Reassembly of Ultrathin Membranes to Create Asymmetric Giant Unilamellar Vesicles in Microfluidics
Fan Gao a, Elijah Nazarzadeh a, Julien Reboud a, Jonathan Cooper a
a Division of Biomedical Engineering, James Watt School of Engineering, University of Glasgow
Proceedings of Emerging Investigators in Microfluidics Conference (EIMC)
Online, Spain, 2021 July 20th - 21st
Organizers: Adrian Nightingale, Darius Rackus and Claire Stanley
Oral, Fan Gao, presentation 027
DOI: https://doi.org/10.29363/nanoge.eimc.2021.027
Publication date: 5th July 2021

Microfluidic double emulsions have been widely applied to construct cell-mimicking chassis. However, the excess oil in the double emulsion shells often lead to instability of the membrane structures and can be incompatible with the contents of the vesicle or of the interface, such as membrane proteins. This is even more prominent for asymmetric bilayers, which are required to support the vesicles' biological functions.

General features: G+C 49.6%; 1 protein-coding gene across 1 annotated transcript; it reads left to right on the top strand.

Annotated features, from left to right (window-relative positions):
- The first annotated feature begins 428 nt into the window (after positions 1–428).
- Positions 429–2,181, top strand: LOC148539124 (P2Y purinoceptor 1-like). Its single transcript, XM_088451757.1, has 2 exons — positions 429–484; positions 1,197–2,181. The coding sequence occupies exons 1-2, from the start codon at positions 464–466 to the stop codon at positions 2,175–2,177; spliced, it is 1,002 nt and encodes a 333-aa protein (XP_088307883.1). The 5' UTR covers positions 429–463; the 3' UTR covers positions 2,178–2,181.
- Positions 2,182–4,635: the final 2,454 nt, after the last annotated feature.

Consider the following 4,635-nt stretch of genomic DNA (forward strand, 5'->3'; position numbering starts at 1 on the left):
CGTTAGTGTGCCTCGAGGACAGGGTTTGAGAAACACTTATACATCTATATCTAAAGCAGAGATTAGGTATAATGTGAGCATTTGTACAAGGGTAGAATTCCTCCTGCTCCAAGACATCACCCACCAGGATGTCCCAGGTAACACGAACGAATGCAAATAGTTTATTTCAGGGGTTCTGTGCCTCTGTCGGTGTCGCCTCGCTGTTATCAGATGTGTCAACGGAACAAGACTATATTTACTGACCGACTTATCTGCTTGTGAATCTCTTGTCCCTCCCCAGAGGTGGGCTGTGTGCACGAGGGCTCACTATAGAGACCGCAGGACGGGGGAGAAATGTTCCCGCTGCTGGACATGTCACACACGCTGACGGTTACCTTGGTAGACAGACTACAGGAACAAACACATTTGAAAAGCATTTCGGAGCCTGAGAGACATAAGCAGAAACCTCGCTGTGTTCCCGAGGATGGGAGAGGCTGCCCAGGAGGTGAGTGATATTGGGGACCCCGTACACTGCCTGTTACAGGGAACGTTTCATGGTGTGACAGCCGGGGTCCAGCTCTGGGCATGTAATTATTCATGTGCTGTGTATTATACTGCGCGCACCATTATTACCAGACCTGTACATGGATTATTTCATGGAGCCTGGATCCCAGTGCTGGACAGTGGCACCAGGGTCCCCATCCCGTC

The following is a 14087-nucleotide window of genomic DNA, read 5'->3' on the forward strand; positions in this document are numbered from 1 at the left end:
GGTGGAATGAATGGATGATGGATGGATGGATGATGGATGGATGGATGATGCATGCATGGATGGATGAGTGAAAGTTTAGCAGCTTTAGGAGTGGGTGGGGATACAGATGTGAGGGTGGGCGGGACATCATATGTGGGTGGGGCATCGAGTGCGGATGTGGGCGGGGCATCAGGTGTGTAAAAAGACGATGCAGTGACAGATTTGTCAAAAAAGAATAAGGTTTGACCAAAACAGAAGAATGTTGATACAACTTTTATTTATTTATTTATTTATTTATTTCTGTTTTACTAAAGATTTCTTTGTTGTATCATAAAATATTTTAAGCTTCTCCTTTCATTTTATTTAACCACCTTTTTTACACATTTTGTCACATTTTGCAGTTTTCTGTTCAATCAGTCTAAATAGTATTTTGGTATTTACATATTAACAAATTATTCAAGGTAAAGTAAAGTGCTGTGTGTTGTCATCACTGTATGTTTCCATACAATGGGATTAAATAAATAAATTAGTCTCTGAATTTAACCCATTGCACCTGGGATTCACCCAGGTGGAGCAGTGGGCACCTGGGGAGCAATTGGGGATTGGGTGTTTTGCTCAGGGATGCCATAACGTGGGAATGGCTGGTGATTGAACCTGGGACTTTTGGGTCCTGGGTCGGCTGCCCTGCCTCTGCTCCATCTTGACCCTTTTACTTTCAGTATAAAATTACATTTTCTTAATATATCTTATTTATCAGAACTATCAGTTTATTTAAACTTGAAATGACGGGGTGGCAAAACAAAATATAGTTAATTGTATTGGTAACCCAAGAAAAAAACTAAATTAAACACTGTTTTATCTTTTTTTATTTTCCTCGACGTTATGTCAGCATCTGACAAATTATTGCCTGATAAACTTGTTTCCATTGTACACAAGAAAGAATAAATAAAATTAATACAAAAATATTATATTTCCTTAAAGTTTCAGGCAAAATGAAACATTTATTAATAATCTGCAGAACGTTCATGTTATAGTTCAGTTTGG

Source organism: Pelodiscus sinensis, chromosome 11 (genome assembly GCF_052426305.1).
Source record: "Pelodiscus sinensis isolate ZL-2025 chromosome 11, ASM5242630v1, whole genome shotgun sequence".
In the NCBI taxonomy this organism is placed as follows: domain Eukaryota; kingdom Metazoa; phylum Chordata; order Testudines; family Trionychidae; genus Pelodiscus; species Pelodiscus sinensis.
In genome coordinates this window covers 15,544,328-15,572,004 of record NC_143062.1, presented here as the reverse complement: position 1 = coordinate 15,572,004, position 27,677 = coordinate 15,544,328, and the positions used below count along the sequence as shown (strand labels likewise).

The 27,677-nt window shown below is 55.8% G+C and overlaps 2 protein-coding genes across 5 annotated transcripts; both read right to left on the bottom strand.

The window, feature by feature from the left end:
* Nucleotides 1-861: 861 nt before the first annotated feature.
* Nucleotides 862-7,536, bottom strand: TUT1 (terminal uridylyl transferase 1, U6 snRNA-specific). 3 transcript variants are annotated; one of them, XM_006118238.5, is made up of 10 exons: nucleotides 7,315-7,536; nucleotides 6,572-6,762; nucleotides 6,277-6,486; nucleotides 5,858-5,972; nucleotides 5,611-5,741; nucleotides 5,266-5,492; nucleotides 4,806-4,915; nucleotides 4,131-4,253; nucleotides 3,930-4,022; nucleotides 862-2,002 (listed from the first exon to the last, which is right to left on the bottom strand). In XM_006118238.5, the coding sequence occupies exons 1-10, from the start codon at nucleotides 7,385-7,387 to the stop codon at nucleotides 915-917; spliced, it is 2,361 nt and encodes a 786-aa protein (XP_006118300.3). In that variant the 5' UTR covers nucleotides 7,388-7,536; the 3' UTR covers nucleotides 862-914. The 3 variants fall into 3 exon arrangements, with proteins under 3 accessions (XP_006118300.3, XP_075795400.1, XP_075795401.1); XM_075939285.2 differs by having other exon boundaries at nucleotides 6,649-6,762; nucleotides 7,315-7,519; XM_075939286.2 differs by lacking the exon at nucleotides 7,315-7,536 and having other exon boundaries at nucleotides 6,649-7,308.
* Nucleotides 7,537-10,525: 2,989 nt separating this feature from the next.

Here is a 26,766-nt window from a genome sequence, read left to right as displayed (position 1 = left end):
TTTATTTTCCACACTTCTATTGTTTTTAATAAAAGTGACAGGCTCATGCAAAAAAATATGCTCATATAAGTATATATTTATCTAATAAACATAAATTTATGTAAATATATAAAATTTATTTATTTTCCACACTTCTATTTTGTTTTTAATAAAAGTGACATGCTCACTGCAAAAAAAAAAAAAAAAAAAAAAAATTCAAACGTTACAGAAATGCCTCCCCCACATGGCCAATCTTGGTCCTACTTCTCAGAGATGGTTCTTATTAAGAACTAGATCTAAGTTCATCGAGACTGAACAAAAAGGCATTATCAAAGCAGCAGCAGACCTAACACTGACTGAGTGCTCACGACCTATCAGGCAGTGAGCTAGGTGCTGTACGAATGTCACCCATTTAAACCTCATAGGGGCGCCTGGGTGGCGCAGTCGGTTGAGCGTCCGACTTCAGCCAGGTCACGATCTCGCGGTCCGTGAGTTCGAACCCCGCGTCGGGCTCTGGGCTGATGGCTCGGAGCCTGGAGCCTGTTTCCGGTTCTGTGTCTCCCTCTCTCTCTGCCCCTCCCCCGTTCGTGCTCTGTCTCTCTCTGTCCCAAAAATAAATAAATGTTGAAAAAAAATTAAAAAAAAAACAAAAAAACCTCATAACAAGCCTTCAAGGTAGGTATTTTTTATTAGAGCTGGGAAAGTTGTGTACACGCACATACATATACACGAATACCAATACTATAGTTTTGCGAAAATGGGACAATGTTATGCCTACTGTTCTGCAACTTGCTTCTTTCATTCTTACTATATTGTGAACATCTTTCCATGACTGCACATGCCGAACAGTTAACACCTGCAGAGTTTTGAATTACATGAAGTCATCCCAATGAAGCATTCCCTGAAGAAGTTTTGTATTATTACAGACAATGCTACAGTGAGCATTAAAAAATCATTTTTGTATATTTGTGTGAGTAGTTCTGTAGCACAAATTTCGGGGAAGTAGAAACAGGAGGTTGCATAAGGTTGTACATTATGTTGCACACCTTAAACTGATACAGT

Herein, a new strategy is introduced to construct giant unilamellar vesicles with asymmetric membranes from ultrathin-shell double emulsions, based upon shell rupture. Two types of reconstruction processes, linked to the oil gathering in an 'oil cap within the membrane, were observed depending upon the oil cap either being removed or remaining.

Calcein leaking and fluorescence quenching assays were used to evaluate the unilamellarity and asymmetry of lipid bilayer structures. We subsequently engineered polymer-lipid hybrid vesicles to demonstrate the versatility of the approach, and show our ability to construct an asymmetric membrane system for mimicking cells, with the potential application for controllable matrix release.

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